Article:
Pyment, grape conserve, apple wine, elderberry harvest


This sums everything up, even though it’s not about wine


Late summer into early fall is a busy season for a winemaker and food preserver. Gerry completed the stand for my fruit press, which is lovely and functional.

14359269_10154488847242442_6855223071569342717_n  You stand on the lip in the front of the photo and turn the crank.  It works well and is easy to disassemble, so it’s in the shed now, with the press.  (Side note: what a messy kitchen!  I should have cleaned up before the photo, but instead you can see the box the apples came in, my shopping bags hanging from the door, the primary fermentor, rumtopf aging in the corner….)  Anyway, I got a little over a gallon of juice from the apples, so that’s now in a couple of secondaries.  No photos because it’s just a fizzy brown-yellow like last year’s.

I also started a batch of pyment or grape mead.  It’s 3 pounds of Concord grapes and 3 pounds of local honey.

I  kept the grapes in  for 4 days and then strained them out, so hopefully the final product will be less foxy than last year’s Concord wine.  I want some flavor and color, obviously, but I don’t want it to be too strong.  It’s a nice purple, which seems like a good start.

I also started a second-run wine with my Leon Millot grapes and some grape concentrate.  I took the grapes out of the first batch  and popped them into a new primary with some grape concentrate, water, and sugar– the yeast is just what’s left on the grapes.  I also drained the yeast from the first-run, since my hydrometer sank all the way when I tested the specific gravity.  That’s a pretty fast complete ferment, which I think was from the warm kitchen.

And, of course, since I have lots of Concords, I made some conserve, too.  2016-09-10-21-32-54  I did a batch flavored with lemon rind and one with orange.  You can see the walnuts floating to the top of the jars, even though I cooled them upside-down.  We had some this morning on biscuits and it’s very tasty. Funny how the foxiness doesn’t matter in sweet applications like conserve and Welch’s grape juice.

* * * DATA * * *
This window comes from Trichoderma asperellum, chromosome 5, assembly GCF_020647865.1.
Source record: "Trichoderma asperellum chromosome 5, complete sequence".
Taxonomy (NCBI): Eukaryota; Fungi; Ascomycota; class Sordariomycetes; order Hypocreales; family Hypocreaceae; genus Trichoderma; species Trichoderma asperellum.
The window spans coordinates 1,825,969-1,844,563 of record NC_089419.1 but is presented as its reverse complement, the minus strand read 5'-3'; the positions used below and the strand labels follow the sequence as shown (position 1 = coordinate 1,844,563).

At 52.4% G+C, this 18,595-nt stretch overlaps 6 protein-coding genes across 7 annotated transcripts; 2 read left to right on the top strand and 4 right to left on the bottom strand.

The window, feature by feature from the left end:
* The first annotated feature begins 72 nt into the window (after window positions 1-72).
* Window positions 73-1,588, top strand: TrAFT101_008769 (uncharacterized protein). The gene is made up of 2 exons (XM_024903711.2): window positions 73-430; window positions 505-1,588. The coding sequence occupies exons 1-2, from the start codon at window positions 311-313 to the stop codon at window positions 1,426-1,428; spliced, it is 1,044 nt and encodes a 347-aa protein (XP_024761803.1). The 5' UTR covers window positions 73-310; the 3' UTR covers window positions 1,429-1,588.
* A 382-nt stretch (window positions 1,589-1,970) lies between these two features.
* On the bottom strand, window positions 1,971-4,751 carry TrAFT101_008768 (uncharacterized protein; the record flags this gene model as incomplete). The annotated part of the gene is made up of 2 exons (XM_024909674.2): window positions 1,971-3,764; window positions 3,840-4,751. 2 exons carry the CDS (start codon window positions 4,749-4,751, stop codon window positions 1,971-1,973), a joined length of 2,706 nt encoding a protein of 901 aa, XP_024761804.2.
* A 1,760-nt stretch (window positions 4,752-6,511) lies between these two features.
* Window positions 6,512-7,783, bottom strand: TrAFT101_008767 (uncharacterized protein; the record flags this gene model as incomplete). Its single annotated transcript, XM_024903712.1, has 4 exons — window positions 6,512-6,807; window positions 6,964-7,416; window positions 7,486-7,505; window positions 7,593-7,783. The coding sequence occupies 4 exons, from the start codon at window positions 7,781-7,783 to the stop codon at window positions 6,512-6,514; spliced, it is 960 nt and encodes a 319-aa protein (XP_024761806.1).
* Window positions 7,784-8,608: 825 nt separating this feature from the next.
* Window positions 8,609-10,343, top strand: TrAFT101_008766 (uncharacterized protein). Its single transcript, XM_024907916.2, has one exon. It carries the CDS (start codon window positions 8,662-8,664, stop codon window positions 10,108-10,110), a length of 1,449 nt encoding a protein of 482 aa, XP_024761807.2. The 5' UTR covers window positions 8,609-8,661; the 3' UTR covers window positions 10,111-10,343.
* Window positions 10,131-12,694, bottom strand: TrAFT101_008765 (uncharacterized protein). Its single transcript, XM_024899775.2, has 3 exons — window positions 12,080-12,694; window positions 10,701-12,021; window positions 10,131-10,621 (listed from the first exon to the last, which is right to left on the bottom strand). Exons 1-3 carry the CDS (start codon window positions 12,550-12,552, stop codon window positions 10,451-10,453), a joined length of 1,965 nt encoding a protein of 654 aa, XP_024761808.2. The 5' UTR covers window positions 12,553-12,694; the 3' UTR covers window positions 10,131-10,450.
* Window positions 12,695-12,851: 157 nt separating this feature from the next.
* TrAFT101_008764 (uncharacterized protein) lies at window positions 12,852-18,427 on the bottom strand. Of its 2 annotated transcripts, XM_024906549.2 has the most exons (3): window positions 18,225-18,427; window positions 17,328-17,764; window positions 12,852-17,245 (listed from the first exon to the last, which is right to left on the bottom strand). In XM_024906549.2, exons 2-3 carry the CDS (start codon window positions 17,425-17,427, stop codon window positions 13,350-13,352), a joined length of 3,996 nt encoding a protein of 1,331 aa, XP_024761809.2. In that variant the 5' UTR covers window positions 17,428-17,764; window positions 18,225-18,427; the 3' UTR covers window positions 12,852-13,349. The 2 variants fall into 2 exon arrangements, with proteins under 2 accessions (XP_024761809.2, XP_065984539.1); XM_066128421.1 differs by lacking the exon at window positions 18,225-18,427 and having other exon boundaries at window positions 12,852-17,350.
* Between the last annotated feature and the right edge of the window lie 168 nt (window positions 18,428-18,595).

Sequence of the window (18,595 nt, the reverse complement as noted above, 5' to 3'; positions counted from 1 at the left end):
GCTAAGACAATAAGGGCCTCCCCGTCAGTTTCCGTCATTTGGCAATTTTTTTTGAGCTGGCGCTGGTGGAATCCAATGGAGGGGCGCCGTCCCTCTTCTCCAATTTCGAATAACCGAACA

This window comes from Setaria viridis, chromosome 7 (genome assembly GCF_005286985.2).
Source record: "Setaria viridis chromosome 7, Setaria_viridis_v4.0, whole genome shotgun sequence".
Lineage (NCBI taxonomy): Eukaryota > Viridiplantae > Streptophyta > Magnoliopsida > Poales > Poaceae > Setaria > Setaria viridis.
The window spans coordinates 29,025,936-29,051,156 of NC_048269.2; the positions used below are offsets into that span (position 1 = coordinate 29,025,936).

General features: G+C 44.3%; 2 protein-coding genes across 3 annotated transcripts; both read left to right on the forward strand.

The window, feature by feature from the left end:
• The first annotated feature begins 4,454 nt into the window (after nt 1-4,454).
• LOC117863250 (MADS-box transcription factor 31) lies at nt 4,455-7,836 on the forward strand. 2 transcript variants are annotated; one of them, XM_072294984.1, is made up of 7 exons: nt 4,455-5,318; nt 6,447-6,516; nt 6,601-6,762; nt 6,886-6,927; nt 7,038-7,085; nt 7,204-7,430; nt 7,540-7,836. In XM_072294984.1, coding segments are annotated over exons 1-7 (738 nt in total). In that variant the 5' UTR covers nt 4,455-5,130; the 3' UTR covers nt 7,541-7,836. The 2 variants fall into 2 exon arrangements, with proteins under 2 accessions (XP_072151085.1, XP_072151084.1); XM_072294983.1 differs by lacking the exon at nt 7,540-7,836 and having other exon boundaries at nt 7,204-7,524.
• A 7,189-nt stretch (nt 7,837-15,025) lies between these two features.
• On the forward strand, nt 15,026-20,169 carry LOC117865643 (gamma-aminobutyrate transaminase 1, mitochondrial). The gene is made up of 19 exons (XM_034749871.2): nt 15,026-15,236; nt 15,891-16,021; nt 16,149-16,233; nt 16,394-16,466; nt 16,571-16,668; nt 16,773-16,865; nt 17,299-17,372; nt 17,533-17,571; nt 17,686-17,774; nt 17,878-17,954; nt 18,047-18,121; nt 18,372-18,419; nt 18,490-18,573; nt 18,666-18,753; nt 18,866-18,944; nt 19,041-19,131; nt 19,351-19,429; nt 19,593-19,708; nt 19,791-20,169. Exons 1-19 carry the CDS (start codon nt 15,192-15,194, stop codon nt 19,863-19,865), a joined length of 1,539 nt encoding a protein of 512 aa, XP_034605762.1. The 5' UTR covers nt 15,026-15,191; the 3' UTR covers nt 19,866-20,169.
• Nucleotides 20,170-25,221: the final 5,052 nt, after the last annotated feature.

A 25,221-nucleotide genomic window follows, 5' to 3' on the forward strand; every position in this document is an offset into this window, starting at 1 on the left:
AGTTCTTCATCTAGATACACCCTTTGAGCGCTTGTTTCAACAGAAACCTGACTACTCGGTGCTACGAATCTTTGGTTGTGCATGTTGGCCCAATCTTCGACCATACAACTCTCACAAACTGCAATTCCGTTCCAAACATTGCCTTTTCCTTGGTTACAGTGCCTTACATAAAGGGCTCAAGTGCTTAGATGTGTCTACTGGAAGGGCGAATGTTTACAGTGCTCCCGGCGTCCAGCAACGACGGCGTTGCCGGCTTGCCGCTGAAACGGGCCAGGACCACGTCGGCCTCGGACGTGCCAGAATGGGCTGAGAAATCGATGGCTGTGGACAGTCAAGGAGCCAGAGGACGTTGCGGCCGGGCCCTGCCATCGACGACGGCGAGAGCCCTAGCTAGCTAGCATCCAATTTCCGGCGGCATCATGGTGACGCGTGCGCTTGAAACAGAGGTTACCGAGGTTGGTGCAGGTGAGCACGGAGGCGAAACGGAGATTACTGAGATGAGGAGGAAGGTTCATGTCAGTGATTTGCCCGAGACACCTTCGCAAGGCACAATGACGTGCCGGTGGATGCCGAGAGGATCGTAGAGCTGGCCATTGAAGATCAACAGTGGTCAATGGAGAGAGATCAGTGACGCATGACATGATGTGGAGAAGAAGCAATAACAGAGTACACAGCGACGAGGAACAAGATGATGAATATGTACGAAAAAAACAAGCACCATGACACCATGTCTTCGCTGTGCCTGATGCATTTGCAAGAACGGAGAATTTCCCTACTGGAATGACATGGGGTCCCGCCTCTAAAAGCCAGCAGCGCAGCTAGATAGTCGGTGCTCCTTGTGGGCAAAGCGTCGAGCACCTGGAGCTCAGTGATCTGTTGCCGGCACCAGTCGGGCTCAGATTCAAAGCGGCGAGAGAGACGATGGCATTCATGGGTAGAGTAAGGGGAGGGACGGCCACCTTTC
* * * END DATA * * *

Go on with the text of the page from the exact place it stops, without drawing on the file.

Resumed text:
And finally, I harvested my first elderberries.  I got a little over half a pound, which is pretty far shy of the 3.5 I would need for wine, so I’m making syrup instead.  It’s the fruit, cinnamon, ginger, cloves, and honey. 2016-09-14-19-49-25I simmered it for about 20 minutes and then strained it.  I’m letting it cool a bit, and then I’ll press the juice out of the fruit and figure out what to do with the syrup.  I might freeze it in an ice cube tray for handy single-servings for cold season.  And since the wine is so good, I’ll make another batch with dried fruit once I have a free primary fermentor.  If I get enough at some point, I will try elderflower wine, too, though I’m more excited about what I can make from the fruit.

And now it’s getting close to bedtime.  I’m a little sneezy, so I may dose myself with my lovely elderberry syrup before I hit the sack, too.  Satisfying!


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